One of the key issues with which the study is concerned is that of the relative political efficacy of 'critique', which they conceive of almost as a kind of autonomous subjective force. A large part of their historical argument depends upon their schematic distinction between two types of anti-capitalist critique with generally discontinuous histories: the 'social critique' and the 'artistic critique'. Put simply, the social critique-associated with the labour movement and the histories of socialism, communism, and social-democratic reformism-criticises capitalism for its tendency to generate social inequalities. …

The rest of this article is only available to active members of Questia

Already a member? Log in now.

Notes for this article

Add a new note
If you are trying to select text to create highlights or citations, remember that you must now click or tap on the first word, and then click or tap on the last word.
One moment ...
Default project is now your active project.
Project items
Notes
Cite this article

Cited article

Style
Citations are available only to our active members.
Buy instant access to cite pages or passages in MLA 8, MLA 7, APA and Chicago citation styles.

(Einhorn, 1992, p. 25)

(Einhorn 25)

(Einhorn 25)

1. Lois J. Einhorn, Abraham Lincoln, the Orator: Penetrating the Lincoln Legend (Westport, CT: Greenwood Press, 1992), 25, http://www.questia.com/read/27419298.

Note: primary sources have slightly different requirements for citation. Please see these guidelines for more information.

Cited article

The New Spirit of Capitalism: Roundtable Discussion on Luc Boltanski and Eve Chapello's Book
Settings

Settings

Typeface
Text size Smaller Larger Reset View mode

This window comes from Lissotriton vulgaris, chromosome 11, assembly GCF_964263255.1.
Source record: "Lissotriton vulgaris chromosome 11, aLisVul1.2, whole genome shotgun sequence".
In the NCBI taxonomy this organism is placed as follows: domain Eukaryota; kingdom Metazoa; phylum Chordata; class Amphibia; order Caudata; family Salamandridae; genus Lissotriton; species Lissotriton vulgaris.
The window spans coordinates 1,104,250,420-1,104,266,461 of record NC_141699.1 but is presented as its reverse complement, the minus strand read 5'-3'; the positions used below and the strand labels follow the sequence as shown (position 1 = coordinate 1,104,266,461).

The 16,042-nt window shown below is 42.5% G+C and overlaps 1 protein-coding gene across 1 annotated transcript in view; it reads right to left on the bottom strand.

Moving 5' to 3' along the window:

Search within

Search within this article

Look up

Look up a word

  • Dictionary
  • Thesaurus
Please submit a word or phrase above.
Print this page

Print this page

Why can't I print more than one page at a time?

Help
Full screen
Items saved from this article
  • Highlights & Notes
  • Citations
Some of your highlights are legacy items.

Highlights saved before July 30, 2012 will not be displayed on their respective source pages.

You can easily re-create the highlights by opening the book page or article, selecting the text, and clicking “Highlight.”

matching results for page

    Questia reader help

    How to highlight and cite specific passages

    1. Click or tap the first word you want to select.
    2. Click or tap the last word you want to select, and you’ll see everything in between get selected.
    3. You’ll then get a menu of options like creating a highlight or a citation from that passage of text.

    OK, got it!

    Cited passage

    Style
    Citations are available only to our active members.
    Buy instant access to cite pages or passages in MLA 8, MLA 7, APA and Chicago citation styles.

    "Portraying himself as an honest, ordinary person helped Lincoln identify with his audiences." (Einhorn, 1992, p. 25).

    "Portraying himself as an honest, ordinary person helped Lincoln identify with his audiences." (Einhorn 25)

    "Portraying himself as an honest, ordinary person helped Lincoln identify with his audiences." (Einhorn 25)

    "Portraying himself as an honest, ordinary person helped Lincoln identify with his audiences."1

    1. Lois J. Einhorn, Abraham Lincoln, the Orator: Penetrating the Lincoln Legend (Westport, CT: Greenwood Press, 1992), 25, http://www.questia.com/read/27419298.

    Cited passage

    Thanks for trying Questia!

    Please continue trying out our research tools, but please note, full functionality is available only to our active members.

    Your work will be lost once you leave this Web page.

    Buy instant access to save your work.

    Already a member? Log in now.

    Search by... Author
    Show... All Results Primary Sources Peer-reviewed

    Oops!

    An unknown error has occurred. Please click the button below to reload the page. If the problem persists, please try again in a little while.